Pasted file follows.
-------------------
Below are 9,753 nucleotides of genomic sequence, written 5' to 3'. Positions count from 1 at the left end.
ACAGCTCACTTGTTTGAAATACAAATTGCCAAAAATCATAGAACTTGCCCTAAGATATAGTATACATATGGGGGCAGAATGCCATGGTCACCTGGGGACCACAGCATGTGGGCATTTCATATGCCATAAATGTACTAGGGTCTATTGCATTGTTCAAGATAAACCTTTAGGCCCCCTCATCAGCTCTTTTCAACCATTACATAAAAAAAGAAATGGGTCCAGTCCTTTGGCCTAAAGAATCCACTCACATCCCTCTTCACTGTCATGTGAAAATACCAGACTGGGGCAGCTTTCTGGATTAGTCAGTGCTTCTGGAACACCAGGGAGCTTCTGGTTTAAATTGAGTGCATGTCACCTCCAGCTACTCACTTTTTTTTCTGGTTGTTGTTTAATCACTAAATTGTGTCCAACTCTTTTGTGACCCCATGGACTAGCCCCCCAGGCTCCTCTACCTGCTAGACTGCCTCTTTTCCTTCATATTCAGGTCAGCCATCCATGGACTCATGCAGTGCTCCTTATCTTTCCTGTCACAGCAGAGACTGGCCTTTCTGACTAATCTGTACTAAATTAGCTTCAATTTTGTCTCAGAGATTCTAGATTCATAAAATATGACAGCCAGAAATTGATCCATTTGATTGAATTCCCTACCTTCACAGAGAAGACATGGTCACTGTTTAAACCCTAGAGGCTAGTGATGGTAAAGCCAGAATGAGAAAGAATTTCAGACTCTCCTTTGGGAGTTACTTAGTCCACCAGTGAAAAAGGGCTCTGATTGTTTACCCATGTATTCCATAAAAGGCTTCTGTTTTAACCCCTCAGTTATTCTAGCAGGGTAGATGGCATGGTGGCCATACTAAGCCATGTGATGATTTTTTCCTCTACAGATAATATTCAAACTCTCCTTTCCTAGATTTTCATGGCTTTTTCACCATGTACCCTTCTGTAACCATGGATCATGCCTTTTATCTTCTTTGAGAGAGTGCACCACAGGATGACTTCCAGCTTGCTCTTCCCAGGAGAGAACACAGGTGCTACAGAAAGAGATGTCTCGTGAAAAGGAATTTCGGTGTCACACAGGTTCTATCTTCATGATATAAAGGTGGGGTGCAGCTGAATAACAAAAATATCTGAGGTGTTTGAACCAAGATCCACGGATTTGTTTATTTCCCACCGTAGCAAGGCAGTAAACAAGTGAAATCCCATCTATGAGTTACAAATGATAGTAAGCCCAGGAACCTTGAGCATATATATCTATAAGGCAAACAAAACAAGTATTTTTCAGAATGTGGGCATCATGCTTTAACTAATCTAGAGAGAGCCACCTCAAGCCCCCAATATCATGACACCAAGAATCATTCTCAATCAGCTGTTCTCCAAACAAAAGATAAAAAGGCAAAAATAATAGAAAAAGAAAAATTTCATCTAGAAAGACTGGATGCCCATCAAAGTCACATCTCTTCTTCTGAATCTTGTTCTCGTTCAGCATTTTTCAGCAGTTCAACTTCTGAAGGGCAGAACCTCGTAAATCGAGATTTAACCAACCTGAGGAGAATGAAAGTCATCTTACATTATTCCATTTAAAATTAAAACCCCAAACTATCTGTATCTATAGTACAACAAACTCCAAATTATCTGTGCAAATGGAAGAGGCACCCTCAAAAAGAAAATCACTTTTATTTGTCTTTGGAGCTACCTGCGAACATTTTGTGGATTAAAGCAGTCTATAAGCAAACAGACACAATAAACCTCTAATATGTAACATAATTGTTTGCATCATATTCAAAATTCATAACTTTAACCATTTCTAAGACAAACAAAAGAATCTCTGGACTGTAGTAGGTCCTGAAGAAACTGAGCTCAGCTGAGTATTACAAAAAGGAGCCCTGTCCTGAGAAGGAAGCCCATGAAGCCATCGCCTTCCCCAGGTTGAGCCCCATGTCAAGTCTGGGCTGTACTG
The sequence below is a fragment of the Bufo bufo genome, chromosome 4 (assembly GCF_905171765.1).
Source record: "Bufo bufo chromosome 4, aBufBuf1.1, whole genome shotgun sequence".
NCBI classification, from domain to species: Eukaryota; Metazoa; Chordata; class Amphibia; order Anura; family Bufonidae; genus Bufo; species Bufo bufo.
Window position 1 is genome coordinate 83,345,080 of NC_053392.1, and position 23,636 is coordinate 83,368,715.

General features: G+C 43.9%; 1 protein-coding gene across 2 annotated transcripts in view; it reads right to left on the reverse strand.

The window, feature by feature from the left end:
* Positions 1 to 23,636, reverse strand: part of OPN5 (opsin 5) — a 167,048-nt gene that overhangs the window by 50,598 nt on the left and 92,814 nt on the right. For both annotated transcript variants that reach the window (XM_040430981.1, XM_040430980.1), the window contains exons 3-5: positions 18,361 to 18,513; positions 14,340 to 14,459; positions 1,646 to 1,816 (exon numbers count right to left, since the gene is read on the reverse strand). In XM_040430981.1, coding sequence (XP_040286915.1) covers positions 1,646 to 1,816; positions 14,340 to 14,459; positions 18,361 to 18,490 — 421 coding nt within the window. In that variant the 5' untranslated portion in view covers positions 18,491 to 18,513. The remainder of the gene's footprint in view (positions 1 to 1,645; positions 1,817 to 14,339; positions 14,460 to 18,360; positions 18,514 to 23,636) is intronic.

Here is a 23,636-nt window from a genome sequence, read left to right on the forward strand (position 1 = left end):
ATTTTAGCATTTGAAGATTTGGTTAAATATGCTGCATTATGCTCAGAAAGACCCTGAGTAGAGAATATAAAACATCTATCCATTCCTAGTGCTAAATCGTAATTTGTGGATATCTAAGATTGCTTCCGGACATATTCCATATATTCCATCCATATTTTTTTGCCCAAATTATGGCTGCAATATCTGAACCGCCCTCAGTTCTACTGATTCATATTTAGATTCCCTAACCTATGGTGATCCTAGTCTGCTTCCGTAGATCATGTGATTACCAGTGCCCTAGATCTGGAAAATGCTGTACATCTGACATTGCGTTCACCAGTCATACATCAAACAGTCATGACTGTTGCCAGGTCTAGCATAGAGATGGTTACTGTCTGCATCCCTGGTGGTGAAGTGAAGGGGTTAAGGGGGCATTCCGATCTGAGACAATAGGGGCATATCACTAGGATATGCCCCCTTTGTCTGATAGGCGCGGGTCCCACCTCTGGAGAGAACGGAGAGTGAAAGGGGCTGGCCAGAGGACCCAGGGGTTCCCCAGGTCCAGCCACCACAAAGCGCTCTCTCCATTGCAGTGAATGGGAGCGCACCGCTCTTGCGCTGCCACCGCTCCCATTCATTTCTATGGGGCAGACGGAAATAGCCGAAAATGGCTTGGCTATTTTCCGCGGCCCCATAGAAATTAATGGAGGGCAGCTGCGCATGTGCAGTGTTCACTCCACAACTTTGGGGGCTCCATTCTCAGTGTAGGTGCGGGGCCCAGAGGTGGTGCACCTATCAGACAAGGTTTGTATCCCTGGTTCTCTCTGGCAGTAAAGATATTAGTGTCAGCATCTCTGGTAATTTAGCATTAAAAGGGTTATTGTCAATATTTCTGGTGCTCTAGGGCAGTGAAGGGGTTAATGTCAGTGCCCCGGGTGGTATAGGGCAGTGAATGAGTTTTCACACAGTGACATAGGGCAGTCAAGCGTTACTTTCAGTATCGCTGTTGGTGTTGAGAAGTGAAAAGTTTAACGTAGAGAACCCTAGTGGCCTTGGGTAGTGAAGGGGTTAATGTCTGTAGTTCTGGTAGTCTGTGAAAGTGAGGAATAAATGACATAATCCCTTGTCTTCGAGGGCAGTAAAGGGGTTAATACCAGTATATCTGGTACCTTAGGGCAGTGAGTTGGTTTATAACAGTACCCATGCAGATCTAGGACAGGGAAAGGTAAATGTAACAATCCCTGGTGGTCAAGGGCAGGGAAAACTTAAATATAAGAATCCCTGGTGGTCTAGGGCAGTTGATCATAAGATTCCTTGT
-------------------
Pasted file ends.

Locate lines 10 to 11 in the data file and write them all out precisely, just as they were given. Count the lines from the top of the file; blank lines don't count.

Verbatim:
Here is a 23,636-nt window from a genome sequence, read left to right on the forward strand (position 1 = left end):
ATTTTAGCATTTGAAGATTTGGTTAAATATGCTGCATTATGCTCAGAAAGACCCTGAGTAGAGAATATAAAACATCTATCCATTCCTAGTGCTAAATCGTAATTTGTGGATATCTAAGATTGCTTCCGGACATATTCCATATATTCCATCCATATTTTTTTGCCCAAATTATGGCTGCAATATCTGAACCGCCCTCAGTTCTACTGATTCATATTTAGATTCCCTAACCTATGGTGATCCTAGTCTGCTTCCGTAGATCATGTGATTACCAGTGCCCTAGATCTGGAAAATGCTGTACATCTGACATTGCGTTCACCAGTCATACATCAAACAGTCATGACTGTTGCCAGGTCTAGCATAGAGATGGTTACTGTCTGCATCCCTGGTGGTGAAGTGAAGGGGTTAAGGGGGCATTCCGATCTGAGACAATAGGGGCATATCACTAGGATATGCCCCCTTTGTCTGATAGGCGCGGGTCCCACCTCTGGAGAGAACGGAGAGTGAAAGGGGCTGGCCAGAGGACCCAGGGGTTCCCCAGGTCCAGCCACCACAAAGCGCTCTCTCCATTGCAGTGAATGGGAGCGCACCGCTCTTGCGCTGCCACCGCTCCCATTCATTTCTATGGGGCAGACGGAAATAGCCGAAAATGGCTTGGCTATTTTCCGCGGCCCCATAGAAATTAATGGAGGGCAGCTGCGCATGTGCAGTGTTCACTCCACAACTTTGGGGGCTCCATTCTCAGTGTAGGTGCGGGGCCCAGAGGTGGTGCACCTATCAGACAAGGTTTGTATCCCTGGTTCTCTCTGGCAGTAAAGATATTAGTGTCAGCATCTCTGGTAATTTAGCATTAAAAGGGTTATTGTCAATATTTCTGGTGCTCTAGGGCAGTGAAGGGGTTAATGTCAGTGCCCCGGGTGGTATAGGGCAGTGAATGAGTTTTCACACAGTGACATAGGGCAGTCAAGCGTTACTTTCAGTATCGCTGTTGGTGTTGAGAAGTGAAAAGTTTAACGTAGAGAACCCTAGTGGCCTTGGGTAGTGAAGGGGTTAATGTCTGTAGTTCTGGTAGTCTGTGAAAGTGAGGAATAAATGACATAATCCCTTGTCTTCGAGGGCAGTAAAGGGGTTAATACCAGTATATCTGGTACCTTAGGGCAGTGAGTTGGTTTATAACAGTACCCATGCAGATCTAGGACAGGGAAAGGTAAATGTAACAATCCCTGGTGGTCAAGGGCAGGGAAAACTTAAATATAAGAATCCCTGGTGGTCTAGGGCAGTTGATCATAAGATTCCTTGT